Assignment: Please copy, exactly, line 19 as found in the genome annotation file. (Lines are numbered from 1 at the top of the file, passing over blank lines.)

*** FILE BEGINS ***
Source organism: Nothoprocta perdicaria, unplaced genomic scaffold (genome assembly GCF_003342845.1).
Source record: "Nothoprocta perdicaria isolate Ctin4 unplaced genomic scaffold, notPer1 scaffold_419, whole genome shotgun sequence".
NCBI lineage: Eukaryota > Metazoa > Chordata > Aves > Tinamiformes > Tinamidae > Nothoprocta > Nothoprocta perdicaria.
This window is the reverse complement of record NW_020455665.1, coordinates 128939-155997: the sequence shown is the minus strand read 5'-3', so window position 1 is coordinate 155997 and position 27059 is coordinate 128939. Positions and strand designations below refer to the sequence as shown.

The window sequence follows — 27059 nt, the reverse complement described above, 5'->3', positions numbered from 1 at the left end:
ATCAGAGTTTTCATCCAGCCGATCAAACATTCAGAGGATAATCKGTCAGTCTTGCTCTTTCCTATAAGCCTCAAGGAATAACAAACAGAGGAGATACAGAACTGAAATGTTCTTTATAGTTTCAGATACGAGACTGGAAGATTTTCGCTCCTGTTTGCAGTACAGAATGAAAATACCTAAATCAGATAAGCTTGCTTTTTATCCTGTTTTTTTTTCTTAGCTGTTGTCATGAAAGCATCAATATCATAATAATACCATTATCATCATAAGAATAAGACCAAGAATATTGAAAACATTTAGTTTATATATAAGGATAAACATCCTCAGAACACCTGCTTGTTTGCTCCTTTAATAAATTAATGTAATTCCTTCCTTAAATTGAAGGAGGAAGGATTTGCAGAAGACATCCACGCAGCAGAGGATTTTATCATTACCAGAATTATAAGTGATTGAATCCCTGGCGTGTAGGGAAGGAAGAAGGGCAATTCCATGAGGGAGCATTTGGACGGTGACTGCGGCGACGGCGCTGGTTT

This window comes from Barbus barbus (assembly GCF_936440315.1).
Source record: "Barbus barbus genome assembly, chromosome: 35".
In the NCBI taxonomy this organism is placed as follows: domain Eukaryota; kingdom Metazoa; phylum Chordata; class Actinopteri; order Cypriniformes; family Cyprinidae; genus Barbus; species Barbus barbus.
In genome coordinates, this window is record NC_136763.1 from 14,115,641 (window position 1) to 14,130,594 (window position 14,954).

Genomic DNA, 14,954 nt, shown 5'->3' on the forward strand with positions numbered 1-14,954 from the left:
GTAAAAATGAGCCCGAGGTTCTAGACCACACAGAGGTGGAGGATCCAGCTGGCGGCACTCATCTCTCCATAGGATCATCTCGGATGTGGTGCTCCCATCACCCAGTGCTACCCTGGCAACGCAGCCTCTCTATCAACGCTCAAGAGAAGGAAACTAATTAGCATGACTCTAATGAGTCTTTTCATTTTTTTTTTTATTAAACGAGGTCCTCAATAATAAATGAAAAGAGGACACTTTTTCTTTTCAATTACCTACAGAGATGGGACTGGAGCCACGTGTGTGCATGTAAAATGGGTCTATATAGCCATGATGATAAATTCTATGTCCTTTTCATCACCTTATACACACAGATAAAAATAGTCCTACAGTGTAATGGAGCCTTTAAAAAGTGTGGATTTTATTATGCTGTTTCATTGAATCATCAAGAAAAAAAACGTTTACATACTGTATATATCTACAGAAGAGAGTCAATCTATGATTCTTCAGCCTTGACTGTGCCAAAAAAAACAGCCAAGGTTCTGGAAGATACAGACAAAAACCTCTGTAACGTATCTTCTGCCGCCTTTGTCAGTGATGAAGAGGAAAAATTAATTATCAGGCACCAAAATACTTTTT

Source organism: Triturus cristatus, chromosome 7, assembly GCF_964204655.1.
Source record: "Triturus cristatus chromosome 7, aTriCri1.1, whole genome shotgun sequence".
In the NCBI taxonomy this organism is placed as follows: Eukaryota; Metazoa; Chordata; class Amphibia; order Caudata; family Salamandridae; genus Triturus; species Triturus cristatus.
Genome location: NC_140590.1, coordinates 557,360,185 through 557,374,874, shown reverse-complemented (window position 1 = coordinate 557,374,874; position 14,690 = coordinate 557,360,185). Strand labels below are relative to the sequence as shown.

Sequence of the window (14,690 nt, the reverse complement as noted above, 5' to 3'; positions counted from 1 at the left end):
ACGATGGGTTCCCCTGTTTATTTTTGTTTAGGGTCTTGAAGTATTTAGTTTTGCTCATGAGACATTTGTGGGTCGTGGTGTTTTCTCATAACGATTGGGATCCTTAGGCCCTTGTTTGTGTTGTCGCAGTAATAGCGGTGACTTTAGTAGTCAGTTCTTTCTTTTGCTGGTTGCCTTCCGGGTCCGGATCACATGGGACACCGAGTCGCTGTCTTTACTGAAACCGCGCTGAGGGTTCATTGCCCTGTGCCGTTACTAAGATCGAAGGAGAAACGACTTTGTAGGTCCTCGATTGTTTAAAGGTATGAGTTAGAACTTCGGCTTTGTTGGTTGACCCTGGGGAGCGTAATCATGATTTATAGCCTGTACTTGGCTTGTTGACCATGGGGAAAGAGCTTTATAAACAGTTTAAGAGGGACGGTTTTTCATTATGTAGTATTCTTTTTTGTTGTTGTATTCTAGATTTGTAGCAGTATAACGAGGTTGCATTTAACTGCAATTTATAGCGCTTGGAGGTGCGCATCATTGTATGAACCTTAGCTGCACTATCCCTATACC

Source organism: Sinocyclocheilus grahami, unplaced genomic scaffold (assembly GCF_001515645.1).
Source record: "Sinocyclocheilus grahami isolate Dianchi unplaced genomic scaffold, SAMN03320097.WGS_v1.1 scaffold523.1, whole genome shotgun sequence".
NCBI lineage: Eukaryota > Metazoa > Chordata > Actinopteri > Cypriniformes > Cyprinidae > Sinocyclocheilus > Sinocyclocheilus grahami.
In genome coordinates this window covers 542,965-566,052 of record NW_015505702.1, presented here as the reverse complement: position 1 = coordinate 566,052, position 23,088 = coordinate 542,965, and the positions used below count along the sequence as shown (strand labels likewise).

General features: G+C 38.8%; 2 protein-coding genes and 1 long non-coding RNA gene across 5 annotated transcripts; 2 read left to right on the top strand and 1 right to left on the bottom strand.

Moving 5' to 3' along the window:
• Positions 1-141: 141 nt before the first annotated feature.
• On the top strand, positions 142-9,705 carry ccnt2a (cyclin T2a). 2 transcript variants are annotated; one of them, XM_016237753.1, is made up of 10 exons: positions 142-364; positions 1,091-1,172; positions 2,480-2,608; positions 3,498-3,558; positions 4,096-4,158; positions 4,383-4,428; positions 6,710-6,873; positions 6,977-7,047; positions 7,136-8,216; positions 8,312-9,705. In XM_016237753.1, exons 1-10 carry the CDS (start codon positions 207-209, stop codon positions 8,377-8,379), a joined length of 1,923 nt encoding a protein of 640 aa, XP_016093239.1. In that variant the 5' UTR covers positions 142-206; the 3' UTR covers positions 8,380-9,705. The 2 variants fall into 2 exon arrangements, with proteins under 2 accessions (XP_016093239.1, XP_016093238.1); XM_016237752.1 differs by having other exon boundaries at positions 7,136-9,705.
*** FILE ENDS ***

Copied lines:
Source organism: Sinocyclocheilus grahami, unplaced genomic scaffold (assembly GCF_001515645.1).